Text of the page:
Great news! I received this message today, and our financial future is now assured:

Hello,

I am Mrs. Mavis Mconnor, I won the Powerball Jackpot worth
$758.7million Dollars on 28th August 2021. I am granting 3 individuals
$950,000.00 each and you are among the 3 lucky winners in this year
donations. Contact me for more details at: mavismconnor1@gmail.com

Mrs Mavis Mconnor

What a lovely person she must be. So generous.

More Louisville news. A two-year-old girl from Crestwood has become the youngest Mensa member ever. That’s very cool…I hope she does great things in life. The story is behind the Courier-Journal’s online paywall, so I can’t link to it.

Just waiting for this next SCOTUS boot to drop. Here’s the tally:

  • Remove women’s rights to control their body….check
  • Remove several separations of church and state….check
  • Remove Federal authority to regulate corporations’ tendency to pollute air and water…check
  • Remove states’ ability to control gun culture…check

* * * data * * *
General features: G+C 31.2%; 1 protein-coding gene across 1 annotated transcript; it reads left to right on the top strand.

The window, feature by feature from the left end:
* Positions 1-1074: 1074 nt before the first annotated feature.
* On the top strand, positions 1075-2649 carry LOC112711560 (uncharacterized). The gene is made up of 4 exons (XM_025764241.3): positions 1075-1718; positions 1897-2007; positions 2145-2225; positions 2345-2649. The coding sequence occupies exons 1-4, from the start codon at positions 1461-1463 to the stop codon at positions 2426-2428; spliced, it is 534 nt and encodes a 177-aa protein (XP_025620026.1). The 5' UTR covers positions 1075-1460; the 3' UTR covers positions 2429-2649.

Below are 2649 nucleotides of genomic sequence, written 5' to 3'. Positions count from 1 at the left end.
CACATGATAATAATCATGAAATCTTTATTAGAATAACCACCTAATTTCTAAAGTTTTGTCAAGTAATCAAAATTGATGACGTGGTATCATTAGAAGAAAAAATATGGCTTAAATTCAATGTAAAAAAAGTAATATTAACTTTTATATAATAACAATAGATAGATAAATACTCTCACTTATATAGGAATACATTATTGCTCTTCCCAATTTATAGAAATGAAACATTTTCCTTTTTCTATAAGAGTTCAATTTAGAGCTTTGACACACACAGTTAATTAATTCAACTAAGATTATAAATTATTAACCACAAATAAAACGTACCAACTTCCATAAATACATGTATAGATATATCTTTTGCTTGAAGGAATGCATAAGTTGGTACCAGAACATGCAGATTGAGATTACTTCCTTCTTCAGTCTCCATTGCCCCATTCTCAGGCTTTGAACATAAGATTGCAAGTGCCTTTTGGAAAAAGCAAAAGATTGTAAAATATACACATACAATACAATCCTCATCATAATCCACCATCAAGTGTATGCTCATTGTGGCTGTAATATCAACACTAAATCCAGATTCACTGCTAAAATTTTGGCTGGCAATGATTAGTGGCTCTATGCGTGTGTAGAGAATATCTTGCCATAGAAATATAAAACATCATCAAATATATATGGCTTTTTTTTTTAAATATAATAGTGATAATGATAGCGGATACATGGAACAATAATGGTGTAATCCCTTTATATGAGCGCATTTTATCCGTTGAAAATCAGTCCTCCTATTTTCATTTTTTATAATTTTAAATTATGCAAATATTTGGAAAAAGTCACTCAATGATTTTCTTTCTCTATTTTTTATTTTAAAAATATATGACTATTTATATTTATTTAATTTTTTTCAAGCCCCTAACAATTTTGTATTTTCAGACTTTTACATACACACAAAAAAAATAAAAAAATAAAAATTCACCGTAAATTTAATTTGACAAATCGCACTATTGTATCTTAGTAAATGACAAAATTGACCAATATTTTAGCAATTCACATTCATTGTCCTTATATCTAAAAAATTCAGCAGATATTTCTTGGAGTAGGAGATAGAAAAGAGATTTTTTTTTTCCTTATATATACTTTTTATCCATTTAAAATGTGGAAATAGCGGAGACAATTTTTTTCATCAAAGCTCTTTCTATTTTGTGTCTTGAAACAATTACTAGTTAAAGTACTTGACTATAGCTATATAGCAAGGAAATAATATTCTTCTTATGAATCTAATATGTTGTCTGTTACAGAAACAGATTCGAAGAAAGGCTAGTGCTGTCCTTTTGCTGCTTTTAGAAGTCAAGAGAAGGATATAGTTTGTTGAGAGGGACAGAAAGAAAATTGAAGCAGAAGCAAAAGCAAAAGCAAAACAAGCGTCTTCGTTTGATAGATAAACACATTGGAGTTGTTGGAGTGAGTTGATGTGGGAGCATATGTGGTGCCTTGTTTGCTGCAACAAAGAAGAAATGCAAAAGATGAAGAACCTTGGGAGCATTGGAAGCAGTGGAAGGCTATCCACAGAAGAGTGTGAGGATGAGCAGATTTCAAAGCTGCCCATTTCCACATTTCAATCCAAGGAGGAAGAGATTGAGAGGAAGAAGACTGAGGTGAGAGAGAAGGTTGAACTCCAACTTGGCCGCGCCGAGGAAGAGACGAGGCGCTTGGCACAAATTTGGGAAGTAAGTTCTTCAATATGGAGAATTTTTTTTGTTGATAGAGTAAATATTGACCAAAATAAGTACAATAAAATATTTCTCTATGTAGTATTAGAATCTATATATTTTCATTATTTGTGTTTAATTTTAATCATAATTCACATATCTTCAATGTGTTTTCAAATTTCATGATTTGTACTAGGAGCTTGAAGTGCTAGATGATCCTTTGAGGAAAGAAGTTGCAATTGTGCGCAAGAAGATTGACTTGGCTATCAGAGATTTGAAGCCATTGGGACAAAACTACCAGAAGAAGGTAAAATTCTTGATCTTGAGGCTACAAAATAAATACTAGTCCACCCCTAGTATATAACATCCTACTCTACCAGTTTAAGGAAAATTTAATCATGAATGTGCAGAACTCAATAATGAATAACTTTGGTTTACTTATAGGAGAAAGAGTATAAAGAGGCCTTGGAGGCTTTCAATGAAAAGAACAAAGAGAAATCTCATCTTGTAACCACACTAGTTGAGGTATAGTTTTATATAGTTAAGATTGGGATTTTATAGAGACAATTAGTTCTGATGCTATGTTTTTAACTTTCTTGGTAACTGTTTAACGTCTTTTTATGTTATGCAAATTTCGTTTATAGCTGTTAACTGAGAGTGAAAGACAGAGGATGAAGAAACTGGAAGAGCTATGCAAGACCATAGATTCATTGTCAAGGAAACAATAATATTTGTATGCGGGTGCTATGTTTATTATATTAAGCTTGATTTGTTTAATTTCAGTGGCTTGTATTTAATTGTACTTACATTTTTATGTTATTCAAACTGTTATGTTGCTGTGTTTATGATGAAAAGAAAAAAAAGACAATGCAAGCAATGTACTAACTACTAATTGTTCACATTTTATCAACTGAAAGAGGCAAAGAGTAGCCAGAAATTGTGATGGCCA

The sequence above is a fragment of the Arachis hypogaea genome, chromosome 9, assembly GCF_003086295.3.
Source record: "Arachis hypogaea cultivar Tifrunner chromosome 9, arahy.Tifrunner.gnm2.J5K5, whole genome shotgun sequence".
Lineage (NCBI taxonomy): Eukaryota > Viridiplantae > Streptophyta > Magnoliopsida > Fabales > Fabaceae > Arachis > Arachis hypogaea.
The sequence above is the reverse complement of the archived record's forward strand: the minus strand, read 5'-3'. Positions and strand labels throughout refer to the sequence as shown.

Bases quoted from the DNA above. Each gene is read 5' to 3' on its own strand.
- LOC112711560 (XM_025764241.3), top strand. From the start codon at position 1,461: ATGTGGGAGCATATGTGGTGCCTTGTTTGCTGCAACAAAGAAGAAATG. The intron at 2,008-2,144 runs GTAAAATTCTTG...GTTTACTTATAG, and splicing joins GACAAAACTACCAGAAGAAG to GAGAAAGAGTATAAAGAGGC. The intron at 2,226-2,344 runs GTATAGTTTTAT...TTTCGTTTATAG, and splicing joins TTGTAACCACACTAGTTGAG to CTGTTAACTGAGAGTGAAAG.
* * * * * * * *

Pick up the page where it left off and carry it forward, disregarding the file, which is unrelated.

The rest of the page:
That’s a pretty good month’s work, SCOTUS. Nicely done. Now please go back to whatever demonic nth-circle-of-hell dimension you’re from and leave us alone for a while.

The hits keep coming

Yes, the images of young men praying together after a football game are inspiring. It’s good to have them participate in a peaceful, collaborative meditation on life and the game. No argument there.

But the real test of this decision will be if a Muslim coach gathers players to lay down a prayer rug, face east, bow down and pray to Allah. If that is also protected and accepted, then the Court’s latest decision has some logic. I hope someone tests that theory soon…